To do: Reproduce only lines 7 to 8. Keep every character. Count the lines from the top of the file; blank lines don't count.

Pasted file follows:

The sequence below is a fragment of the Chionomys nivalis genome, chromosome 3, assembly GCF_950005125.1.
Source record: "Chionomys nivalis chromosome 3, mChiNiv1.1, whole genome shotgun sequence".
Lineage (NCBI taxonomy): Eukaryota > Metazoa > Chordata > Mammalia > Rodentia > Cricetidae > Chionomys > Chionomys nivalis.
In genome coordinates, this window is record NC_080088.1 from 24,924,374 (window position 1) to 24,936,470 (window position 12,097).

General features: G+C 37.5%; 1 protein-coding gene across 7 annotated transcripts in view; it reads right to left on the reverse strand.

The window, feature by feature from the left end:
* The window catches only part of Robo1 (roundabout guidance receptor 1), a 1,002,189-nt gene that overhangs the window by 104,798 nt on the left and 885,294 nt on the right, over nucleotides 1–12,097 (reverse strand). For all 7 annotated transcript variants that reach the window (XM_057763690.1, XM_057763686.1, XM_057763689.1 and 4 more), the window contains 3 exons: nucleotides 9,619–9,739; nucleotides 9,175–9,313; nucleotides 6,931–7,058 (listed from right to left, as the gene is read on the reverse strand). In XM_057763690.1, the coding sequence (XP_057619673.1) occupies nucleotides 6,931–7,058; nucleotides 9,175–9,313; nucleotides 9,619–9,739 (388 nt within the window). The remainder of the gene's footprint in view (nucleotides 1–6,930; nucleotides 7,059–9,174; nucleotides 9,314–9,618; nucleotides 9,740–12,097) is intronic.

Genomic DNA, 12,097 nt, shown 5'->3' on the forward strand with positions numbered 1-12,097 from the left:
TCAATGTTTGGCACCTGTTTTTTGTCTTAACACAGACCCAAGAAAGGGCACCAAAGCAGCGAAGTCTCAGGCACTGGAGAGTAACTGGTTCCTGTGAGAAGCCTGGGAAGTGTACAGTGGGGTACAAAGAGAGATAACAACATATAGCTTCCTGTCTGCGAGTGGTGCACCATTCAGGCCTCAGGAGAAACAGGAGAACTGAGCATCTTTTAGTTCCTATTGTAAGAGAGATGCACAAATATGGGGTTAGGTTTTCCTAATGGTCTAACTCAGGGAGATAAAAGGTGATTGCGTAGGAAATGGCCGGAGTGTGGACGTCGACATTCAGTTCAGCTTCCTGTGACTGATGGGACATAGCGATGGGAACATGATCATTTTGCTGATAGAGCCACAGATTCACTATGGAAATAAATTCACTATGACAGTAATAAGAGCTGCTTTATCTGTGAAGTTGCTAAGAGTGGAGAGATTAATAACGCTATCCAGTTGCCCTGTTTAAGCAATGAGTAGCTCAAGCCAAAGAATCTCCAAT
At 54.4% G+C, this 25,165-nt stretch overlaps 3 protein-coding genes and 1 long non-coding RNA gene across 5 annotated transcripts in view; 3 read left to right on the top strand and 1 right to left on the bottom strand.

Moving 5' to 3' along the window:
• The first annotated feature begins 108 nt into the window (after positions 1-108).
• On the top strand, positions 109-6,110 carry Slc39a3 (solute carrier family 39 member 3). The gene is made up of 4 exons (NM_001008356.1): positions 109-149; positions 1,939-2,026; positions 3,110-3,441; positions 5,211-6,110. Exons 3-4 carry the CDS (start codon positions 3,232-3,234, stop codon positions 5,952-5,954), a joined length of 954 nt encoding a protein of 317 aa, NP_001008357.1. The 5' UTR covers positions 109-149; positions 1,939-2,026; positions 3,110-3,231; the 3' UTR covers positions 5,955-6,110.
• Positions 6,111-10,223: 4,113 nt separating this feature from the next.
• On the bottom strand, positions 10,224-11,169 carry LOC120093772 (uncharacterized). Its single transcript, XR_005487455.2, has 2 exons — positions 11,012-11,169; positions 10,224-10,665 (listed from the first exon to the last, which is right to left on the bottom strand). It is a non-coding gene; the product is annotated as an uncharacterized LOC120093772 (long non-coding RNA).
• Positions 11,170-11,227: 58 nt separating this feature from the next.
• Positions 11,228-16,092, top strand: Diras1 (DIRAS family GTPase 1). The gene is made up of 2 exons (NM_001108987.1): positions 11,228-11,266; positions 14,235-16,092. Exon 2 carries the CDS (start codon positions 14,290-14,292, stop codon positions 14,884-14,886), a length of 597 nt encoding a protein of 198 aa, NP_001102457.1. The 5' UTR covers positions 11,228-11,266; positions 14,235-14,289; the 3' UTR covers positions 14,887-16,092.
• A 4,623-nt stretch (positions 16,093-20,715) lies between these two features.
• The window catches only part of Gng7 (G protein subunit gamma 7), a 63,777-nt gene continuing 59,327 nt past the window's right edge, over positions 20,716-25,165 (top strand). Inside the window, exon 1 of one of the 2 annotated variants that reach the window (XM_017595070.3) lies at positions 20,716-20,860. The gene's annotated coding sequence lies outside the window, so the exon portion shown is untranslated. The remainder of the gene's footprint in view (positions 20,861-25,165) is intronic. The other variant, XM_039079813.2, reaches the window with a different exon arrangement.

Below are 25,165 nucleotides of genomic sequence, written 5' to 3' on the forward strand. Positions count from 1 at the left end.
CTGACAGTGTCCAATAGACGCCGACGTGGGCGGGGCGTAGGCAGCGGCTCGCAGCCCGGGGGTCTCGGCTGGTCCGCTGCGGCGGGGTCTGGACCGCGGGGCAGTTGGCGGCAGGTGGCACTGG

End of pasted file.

* The window catches only part of Robo1 (roundabout guidance receptor 1), a 1,002,189-nt gene that overhangs the window by 104,798 nt on the left and 885,294 nt on the right, over nucleotides 1–12,097 (reverse strand). For all 7 annotated transcript variants that reach the window (XM_057763690.1, XM_057763686.1, XM_057763689.1 and 4 more), the window contains 3 exons: nucleotides 9,619–9,739; nucleotides 9,175–9,313; nucleotides 6,931–7,058 (listed from right to left, as the gene is read on the reverse strand). In XM_057763690.1, the coding sequence (XP_057619673.1) occupies nucleotides 6,931–7,058; nucleotides 9,175–9,313; nucleotides 9,619–9,739 (388 nt within the window). The remainder of the gene's footprint in view (nucleotides 1–6,930; nucleotides 7,059–9,174; nucleotides 9,314–9,618; nucleotides 9,740–12,097) is intronic.

Genomic DNA, 12,097 nt, shown 5'->3' on the forward strand with positions numbered 1-12,097 from the left: